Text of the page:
So had a problem with my 1993 Garland since I bought it 2 years ago, when braking the caravan seems to over run and and there’s a clunk and a thud. The same goes for when pulling away from stationary. I narrowed it down to a knackered damper. I tried to push the hitch in to test it but it wasn’t budging at all.

I took the A-Frame cover off but couldn’t find any reference to the damper part number which is apparently stamped on some caravan chassis. I found two plates one that was on the A-Frame

And one that was on the hitch.

I googled 48.24.571.002 and all I could find was an old ebay ad stating (Ref;275E) BPW Damper 02.3722.08.00.0 for BPW coupling  48.24.571.002 P92535 Genuine BPW Hitch Damper 02.3722.08.00.0 BPW coupling  48.24.571.002 P92535 and then hit a dead end.

However I had identified that the hitch/chassis was made by BPW. I dropped BPW an email and they told me that that I needed part 02.3722.07.00 the cheapest I could find this was £81.16 plus postage which was a little high for my liking so I decided to do some digging. After matching up lengths/operating weights etc I found that part number 87000709 for the Avonride/Knott chassis was a match, I found this for £41.96 plus postage which is half the cost of the BPW one from the same supplier.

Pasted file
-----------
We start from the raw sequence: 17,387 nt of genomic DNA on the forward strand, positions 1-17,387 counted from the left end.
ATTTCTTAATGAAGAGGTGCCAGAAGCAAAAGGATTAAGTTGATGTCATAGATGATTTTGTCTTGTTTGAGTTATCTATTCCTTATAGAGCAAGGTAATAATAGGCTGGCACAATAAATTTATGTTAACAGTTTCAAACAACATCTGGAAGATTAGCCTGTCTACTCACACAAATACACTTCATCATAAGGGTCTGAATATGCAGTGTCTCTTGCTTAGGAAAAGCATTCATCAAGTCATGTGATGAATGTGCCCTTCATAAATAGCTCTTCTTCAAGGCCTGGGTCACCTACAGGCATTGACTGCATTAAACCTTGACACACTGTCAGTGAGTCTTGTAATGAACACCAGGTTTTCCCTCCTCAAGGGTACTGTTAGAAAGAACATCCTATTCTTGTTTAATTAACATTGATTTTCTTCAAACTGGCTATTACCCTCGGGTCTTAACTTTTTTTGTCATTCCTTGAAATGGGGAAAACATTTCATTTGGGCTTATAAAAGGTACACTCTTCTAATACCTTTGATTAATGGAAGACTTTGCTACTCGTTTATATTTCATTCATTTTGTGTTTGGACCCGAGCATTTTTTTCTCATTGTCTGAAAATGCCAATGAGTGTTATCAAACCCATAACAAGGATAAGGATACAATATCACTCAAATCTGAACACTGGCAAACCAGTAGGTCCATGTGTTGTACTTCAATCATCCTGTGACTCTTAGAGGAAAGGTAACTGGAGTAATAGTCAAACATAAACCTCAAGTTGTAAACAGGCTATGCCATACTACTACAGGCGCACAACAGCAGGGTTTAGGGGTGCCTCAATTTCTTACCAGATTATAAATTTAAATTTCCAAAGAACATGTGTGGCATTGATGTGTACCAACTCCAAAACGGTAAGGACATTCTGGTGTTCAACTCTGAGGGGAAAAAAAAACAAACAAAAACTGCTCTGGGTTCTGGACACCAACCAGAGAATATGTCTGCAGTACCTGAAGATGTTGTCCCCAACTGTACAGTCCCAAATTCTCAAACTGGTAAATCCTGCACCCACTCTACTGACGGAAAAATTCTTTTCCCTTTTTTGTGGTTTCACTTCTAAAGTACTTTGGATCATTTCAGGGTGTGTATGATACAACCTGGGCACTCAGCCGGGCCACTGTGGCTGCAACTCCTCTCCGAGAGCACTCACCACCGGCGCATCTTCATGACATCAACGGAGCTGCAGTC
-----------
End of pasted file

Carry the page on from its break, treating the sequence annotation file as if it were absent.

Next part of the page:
Due to the bargain hunter I am I pursured my search on ebay and found item number 201166665608 described as KNOTT AVONRIDE TRAILER DAMPER 750-1300KG 576000 87000709 FITS IFOR WILLIAMS for £39.25 with free postage.

Surely I should have been happy? but wait a minute I don’t buy manufacturer parts for my cars unless I can’t avoid it so why should I for my caravan? after a bit more searching I found item number 201322048394 described as REPLACEMENT TRAILER DAMPER FOR KNOTT 87000709 750-1300kg KFG13 & IFOR WILLIAMS for £27.25 posted!

So for a bit of investigating and perserverance I managed to save £65!. I ordered today and will hopefully be fitting it at the weekend.,

So for reference the BPW damper is

545mm with damper
Body length 330mm
Rated upto 1300kg

There is also a Ifor Williams matching part number which is P00937

I hope this post saves someone some effort/money let me know if it has!

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Diesel Corsa Guide

This entry is more for my benefit than anyone elses as it's aimed at the older diesel Vauxhall Corsa's and will be a single place where I can keep all the info without having to keep 100's of bookmarks with snippets of information.

The Corsa B diesel engines came in the following variants

1.5 D
1.5 TD
1.7 D

The isuzu engine codes are on the front of the engine:
5D = 4EC1
15TD= T4EC1
17D = 4EE1

On some engines only the last two digits are cast (C1 or E1), the T is displayed under cylinder 2, the rest of the code under cylinder 3+4.

Corsa B's didn't come with the 1.7TD isuzu lump they were found in astras, cavaliers and vectras.

Now the the 1.5's are thought to be the best engines as they are renound for reliability and giving maximum mileage. All corsa B diesels had Isuzu lumps in.

For the running on SVO (Straight Vegetable Oil) again the Isuzu TD blocks are best as they have the all inportant Bosch (Nippon Denso) heated fuel filters. Apparently you can use %100 in the warmer months and just add abit of unleaded in the winter and its quite happy and no heat exchanger is required

Any Corsa fitted with the Lucas or CAV fuel pump shouldn't be run on SVO as they die very quickly as their self lubricating. The heat exchanger (FPHE) to heat the oil is thought to be much more efficient than glow plug method.